Local schools get robot boost

Local schools get robot boost

Minister Husic and Member for Burt Matt Keogh with Clifton Hills Primary Year 6 students Libby Kemp and Cayden Anderson.

Local school kids will learn to build robots, write code, push the limits of human-powered vehicles, and travel across the world off the back of nearly $150,000 in federal funding for advancing scientific learning.

Minister for Industry and Science Ed Husic announced the sponsorship grants while visiting Clifton Hills Primary school in Kelmscott on Tuesday.

“We want Aussie kids to embrace science,” he said.

“Students will learn skills in engineering and coding that are the building blocks of everything from robots to rovers.”

“We expect these science projects to build teamwork, encourage problem solving and teach kids more about the power of science.”

Clifton Hills has received a grant to support 20 students to participate in the first Lego League regional tournament, where they will design and build a Lego robot.

They will also learn to write the code that will enable the robot to complete missions.

Brookman Primary School and Rehoboth Christian College were also funded $14,000 and $15,000 respectively to participate in the tournament.

A total of 132 grants between $1,500 and $15,000 are being awarded to schools across Australia to enable students – who might not otherwise have had the opportunity – to engage in cutting edge science.

The funding is aimed at encouraging Australian students to consider a career in science, technology, engineering and mathematics (STEM) in the future.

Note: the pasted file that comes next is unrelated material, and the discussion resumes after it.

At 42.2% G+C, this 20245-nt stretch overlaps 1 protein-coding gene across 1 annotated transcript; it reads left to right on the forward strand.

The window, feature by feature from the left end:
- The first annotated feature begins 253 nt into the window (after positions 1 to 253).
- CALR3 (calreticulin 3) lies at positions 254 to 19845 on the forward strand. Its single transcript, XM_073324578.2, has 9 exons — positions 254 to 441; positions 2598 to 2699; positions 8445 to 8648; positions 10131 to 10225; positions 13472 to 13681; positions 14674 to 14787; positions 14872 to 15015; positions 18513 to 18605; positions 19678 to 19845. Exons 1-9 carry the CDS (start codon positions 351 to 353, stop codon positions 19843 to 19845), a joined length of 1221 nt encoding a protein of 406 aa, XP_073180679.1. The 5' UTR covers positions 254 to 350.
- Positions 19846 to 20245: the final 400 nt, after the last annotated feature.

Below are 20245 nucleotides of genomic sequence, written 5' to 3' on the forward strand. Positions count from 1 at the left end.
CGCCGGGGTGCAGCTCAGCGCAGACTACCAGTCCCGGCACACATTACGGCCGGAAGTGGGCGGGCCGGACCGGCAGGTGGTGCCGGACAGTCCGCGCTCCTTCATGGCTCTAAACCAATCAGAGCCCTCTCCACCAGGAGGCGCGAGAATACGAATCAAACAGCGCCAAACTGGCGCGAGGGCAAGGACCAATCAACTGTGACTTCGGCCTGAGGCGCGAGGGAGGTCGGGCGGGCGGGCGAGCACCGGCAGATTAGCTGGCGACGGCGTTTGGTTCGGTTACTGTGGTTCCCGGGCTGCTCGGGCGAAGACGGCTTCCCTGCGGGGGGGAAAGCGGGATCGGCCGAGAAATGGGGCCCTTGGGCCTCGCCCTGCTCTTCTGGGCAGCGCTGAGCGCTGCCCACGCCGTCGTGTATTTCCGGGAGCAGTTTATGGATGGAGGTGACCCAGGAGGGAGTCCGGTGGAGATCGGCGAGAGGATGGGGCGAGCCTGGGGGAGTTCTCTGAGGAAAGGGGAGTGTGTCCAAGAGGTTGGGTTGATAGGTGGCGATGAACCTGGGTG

Armadale High School and Carey Baptist College received $15,000 each to enter teams into the WA Pedal Prix Series.

Armadale High students will also get the chance to take part in this year’s WARP Robotics competition thanks to a $12,200 grant.

And South Thornlie Primary School will get in on the robot revolution with a $3,200 injection into their robotics program.

Meanwhile, Rehoboth Christian College students will have a plethora of opportunities to delve into science with grant funding awarded to the school for a conservation expedition to Indonesia, and participation in a national titration competition, Game Changers Awards, and the It Takes A Spark Conference.

Member for Burt Matt Keogh was excited about the opportunities these grants opened up for local kids.

“When it comes to competitions for science and robotics, our community always punches above our weight and it’s fantastic to see we’re being rewarded for it, with more than $143,000 federal funding going towards awesome projects underway right here in Armadale and Gosnells,” he said.

“Seeing local kids excelling at robotics and competing in STEM competitions is so exciting, they’re already skilling up for real world jobs of today and the future.

“Learning isn’t just about sitting around in the classroom, I congratulate our local schools for leading the way here in keeping kids engaged and excited about learning.”

The Sponsorship Grants 2024 is an initiative delivered under the Inspiring Australia – Science Engagement Program.